Click here to see a video I took in the Green Swamp of a Venus fly trap closing!

Venus fly traps only grow within about a 100-mile radius of Wilmington, NC. Like longleaf, they depend on fire to keep their growing areas clear of taller species that will shade them out (more on fire later). They thrive in ecotones (areas of transition from one plant community to another) at the border between longleaf savanna and pocosins (shrubby bogs of the coastal plain). Because they are so interesting, and so rare, poaching has become a problem for fly traps. About two years ago, North Carolina increased the stakes for fly trap poachers – it is now a felony in NC.

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Venus Fly Trap

But fly traps aren’t the only show in town. Other types of carnivorous plants also thrive at the edges of the pine savanna, including pitcher plants, sundews, butterworts, and bladderworts. The insect-trapping strategy for each of these is different. Pitcher plants lure insects inside and then trap them in their tubular leaves which are slippery and lined with downward-pointing hairs. The insects can’t escape and the plant exudes digestive juices to claim its nutrients. Purples pitcher plants, Sarracenia purpurea, are a little different – they drown their prey in pools of water.

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The open leaves of the purple pitcher plant fill with water and drown insects… but inside of this one there was a small mosquito larva swimming around!

But even a pitcher plant can’t eat everything that falls in. Frogs sometimes hide out in them, a few species of caterpillar feed on the inner surface of the pitcher, and there’s even a species of wasp that lays its eggs in the shelter of the pitcher. Sundews look a bit like pin cushions that were left out overnight and have been coated by dew. The sweet-smelling droplets are both the lure for prey and the reason for its demise. It is entrapped in the sticky substance, and the leaf rolls up around it. The same sticky secretions also contain enzymes that digest the insect, providing the nutrients the plant is not getting from its environment.

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Notice the vivid, red sundews and the sandy soil in which they’re growing.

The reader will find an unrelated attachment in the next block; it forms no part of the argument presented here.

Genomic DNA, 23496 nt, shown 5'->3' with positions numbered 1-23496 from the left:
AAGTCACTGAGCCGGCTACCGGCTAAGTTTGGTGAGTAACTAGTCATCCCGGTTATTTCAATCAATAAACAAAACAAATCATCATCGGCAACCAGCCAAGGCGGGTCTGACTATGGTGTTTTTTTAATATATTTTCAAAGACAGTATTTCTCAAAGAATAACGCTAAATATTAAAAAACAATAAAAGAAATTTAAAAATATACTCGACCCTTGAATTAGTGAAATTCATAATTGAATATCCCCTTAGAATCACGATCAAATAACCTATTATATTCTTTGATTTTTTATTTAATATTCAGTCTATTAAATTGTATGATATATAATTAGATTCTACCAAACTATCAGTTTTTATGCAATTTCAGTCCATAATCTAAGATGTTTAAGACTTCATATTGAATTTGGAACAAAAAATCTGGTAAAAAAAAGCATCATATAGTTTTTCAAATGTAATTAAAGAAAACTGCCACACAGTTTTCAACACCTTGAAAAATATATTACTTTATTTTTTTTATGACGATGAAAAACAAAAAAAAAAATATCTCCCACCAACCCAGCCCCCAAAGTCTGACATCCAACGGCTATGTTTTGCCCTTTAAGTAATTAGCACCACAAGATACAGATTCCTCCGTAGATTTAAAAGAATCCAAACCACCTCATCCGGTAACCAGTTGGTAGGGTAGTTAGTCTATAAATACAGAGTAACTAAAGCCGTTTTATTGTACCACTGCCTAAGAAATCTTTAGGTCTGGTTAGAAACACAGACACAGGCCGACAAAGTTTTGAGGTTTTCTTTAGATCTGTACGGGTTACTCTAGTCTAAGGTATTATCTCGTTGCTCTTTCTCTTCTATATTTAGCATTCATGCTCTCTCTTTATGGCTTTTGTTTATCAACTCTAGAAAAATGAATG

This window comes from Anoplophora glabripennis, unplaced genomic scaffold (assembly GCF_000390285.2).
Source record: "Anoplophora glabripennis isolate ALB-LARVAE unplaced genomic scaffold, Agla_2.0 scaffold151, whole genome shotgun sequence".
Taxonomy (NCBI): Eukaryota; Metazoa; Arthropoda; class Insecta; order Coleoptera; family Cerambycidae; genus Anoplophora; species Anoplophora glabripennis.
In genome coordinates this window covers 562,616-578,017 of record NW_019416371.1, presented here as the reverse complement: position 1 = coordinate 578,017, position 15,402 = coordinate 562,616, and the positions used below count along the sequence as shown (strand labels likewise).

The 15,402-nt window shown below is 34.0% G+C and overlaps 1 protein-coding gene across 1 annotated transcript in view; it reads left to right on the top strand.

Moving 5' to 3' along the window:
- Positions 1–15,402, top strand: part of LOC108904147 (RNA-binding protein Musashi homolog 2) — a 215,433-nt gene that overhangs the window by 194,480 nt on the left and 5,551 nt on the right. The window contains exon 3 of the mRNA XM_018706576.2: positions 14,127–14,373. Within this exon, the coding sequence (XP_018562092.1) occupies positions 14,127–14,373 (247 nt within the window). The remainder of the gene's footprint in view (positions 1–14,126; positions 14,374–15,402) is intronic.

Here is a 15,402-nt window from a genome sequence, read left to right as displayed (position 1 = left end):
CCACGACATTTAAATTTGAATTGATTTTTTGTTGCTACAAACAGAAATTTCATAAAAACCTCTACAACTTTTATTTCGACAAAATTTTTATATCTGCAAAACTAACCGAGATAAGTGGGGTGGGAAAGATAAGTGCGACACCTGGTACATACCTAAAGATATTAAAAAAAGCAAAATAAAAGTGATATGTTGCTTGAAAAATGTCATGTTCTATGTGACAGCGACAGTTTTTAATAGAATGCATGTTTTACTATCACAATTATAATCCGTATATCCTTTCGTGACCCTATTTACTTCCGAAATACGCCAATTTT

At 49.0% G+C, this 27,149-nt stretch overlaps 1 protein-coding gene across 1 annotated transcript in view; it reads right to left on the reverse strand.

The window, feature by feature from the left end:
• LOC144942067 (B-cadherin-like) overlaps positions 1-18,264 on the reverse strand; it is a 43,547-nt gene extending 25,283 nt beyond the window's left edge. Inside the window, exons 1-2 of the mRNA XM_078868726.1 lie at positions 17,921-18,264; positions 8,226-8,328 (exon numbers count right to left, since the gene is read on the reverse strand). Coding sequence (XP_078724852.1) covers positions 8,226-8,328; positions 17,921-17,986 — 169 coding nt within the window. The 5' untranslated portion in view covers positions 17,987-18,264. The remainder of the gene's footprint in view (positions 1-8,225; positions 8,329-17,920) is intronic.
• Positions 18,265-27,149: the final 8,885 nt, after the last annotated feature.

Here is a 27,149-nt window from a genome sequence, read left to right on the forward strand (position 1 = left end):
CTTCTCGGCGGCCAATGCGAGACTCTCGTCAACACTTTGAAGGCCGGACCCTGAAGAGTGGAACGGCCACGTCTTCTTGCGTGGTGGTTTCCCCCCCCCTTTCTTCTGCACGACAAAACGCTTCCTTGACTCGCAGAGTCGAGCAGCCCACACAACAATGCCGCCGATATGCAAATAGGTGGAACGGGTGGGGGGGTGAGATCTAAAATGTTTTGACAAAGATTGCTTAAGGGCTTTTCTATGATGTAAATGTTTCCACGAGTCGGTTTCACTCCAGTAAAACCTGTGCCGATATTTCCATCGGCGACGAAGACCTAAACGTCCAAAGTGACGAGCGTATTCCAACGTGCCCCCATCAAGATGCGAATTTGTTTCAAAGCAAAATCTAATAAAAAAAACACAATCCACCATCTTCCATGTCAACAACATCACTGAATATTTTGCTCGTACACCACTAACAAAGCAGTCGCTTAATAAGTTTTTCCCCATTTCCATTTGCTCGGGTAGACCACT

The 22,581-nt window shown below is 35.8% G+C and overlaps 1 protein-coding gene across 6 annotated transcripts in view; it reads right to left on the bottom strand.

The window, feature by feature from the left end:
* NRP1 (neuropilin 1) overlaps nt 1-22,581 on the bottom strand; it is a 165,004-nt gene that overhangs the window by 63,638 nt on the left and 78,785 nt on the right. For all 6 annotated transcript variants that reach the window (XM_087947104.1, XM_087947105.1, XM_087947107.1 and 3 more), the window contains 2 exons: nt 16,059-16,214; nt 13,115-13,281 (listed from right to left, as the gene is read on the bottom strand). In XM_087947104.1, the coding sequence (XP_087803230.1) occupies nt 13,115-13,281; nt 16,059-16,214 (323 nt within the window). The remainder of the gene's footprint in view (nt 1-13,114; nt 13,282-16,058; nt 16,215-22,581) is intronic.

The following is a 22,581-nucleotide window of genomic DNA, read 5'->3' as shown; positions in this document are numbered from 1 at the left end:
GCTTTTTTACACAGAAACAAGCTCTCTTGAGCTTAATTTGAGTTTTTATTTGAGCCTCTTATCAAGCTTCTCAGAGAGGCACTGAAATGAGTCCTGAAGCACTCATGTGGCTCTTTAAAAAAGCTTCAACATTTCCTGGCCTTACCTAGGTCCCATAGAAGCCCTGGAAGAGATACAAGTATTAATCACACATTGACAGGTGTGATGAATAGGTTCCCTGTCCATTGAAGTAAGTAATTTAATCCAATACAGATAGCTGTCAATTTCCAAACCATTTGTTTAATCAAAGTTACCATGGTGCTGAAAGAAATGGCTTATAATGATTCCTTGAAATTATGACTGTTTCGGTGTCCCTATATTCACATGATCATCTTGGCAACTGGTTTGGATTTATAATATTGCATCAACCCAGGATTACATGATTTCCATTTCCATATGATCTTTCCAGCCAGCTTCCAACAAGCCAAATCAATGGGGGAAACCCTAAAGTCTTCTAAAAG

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We have 5 species of sundew in NC, 4 of which occur in eastern NC (the other prefers mountain bogs and a few sites in the Sandhills). I think this species is Drosera capillaris, but I’m not entirely sure without seeing a flower or seed.

Butterworts are a startling yellow-green color that stands out from the golds and browns of surrounding species in late winter/early spring. Their strategy for capturing prey is similar to sundews. They secrete a sticky substance on the surface of the leaf that lures, traps, ensnares, and digests small insects.

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There are 3 species of butterwort reported in NC. According to Radford’s maps of their ranges, I think this is Pinguicula caerulea.

The final group of carnivorous plants found in this type of habitat are bladderworts. Bladderworts are the most varied (species-wise) of our carnivorous plants – there are 14 or 15 species in NC! The bladderworts I have seen in the past are aquatic. Their underwater roots have bladders that suck prey in to be digested. Apparently, there are also terrestrial bladderworts that live in boggy peat soils or moist sand. I didn’t realize this before my trip, so I’ll have to search them out when I return!

Though fly traps have the most limited range of our carnivorous plants, each type is remarkable in its own way and well-worth seeking out in some of the remaining longleaf pine savannas. They’re easy to miss when not in flower, but if you scour the edges where pocosin meets savanna, you might be fortunate enough to find some!

Green in the Winter Woods

“And Adam named his wife Eve, because she was the mother of all living.”

Genesis 3:20

With Mike back at work, I’m going to try to contribute to the blog occasionally. I came upon the perfect topic while out on a “field day” with a coworker, Megan, last week. One of the things I never fail to notice in winter has always been the few small, ground-hugging plants that provide a flash of green in winter. One of the my favorites is cranefly orchid, Tipularia discolor.

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The cranefly orchid has a noticeable, single green leaf in winter. This one is dug up – more on that in a moment.

Just the other day Megan and I were at a school for a workshop. I was off by the creek, and she had the group of teachers in tow. All of a sudden, I heard a “wow” echo through the woods. Megan had just pointed out the somewhat-innocuous, green leaf of the cranefly orchid – and then flipped it over to show them the startling purple color of the backside of the leaf.